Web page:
How Leisure Time Became Work

The rise of the attention economy has accelerated our habit of engaging with our hobbies in a data-driven way.

An old-school TV sitting on an office desk displays a shifting TV test card on its screen.
Shutterstock; Alamy; Paul Spella / The Atlantic

When Jon Schneider watches Saturday Night Live, he doesn’t just tune into NBC at 11:30 p.m. eastern on Saturdays. He also takes notes on his laptop, and as soon as the episode ends, at about one in the morning, he goes live on his YouTube account to discuss the sketches for a small but dedicated following. During the week, he rewatches every sketch and tracks show-related data on a spreadsheet, including the number of appearances each cast member made.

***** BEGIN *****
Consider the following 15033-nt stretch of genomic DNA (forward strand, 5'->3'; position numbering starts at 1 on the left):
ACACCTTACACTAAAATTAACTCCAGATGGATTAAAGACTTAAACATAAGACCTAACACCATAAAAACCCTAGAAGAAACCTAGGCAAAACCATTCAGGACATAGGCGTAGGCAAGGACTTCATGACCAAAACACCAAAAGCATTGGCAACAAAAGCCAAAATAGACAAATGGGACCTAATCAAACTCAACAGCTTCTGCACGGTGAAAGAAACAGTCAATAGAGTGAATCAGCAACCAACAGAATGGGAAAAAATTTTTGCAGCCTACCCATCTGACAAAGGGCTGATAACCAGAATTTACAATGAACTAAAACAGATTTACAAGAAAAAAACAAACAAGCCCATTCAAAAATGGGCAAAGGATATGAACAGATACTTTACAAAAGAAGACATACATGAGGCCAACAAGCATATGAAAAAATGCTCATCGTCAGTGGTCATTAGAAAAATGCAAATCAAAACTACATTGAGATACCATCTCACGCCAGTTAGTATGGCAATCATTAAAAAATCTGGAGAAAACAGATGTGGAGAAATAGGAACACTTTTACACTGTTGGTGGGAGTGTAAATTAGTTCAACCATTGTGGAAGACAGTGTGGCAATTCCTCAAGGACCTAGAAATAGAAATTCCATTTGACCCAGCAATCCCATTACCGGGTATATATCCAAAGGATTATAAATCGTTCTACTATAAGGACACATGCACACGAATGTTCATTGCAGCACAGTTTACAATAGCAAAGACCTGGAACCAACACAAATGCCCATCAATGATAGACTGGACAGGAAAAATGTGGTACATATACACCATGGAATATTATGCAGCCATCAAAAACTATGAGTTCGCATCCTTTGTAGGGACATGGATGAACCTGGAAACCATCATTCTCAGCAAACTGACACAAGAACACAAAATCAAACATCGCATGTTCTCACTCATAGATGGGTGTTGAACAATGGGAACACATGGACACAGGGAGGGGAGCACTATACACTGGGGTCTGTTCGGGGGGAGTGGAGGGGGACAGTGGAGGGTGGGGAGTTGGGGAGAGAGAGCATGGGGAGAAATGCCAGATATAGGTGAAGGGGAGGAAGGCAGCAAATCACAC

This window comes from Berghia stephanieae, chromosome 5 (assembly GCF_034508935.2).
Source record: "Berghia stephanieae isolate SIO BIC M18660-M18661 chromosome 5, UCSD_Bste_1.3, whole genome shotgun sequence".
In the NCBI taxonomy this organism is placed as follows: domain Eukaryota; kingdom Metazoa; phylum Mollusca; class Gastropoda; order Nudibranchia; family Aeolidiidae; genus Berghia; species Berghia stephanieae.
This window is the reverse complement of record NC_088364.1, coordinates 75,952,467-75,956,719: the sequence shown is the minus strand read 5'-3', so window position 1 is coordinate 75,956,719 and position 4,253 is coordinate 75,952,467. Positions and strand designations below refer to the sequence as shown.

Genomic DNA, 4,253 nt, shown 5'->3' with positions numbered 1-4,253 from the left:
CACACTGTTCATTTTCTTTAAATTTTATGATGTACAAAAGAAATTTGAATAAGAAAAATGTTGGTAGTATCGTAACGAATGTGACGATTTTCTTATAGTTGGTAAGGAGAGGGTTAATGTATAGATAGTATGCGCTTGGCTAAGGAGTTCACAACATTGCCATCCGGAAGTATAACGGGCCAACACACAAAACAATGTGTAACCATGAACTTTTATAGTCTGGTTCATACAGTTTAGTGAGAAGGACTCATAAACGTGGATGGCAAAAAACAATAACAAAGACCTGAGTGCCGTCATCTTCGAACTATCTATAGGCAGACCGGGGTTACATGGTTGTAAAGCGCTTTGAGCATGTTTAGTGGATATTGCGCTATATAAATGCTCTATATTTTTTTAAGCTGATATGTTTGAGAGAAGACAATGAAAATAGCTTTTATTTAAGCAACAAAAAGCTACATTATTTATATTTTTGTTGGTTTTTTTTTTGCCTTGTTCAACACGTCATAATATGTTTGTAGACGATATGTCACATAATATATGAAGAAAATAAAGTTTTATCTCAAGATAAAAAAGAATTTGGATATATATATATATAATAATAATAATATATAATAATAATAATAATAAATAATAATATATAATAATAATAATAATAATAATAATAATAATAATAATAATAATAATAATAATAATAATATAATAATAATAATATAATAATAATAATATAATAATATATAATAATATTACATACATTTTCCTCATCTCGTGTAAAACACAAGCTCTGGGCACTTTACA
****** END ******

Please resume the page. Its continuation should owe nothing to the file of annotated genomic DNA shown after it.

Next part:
Watching SNL by doing more than simply watching SNL began as a personal project to appreciate the series on a deeper level, Schneider told me. What he does—participating in obsessive, sports-like analysis of a TV show—might sound uniquely intense, but he’s not alone. Since late 2018, he’s found a community of like-minded SNL superfans, including Mike Murray, who has about 85 spreadsheets and creates charts every week for each performer’s screen time. This isn’t typical fan behavior, or even superfan behavior, such as going to conventions or cosplaying as favorite characters. This also isn’t behavior meant to make the viewing experience more entertaining—such as playing drinking games or, in the way an audience watching the cult film The Room traditionally does, tossing spoons at the screen. This is work, the kind of hard-core analysis that yields beyond in-depth knowledge. Schneider and Murray can tell you when Pete Davidson said “Live from New York!” for the 16th time and when Mikey Day appeared in his 100th sketch. And to an average TV watcher, such activities might sound like too much work.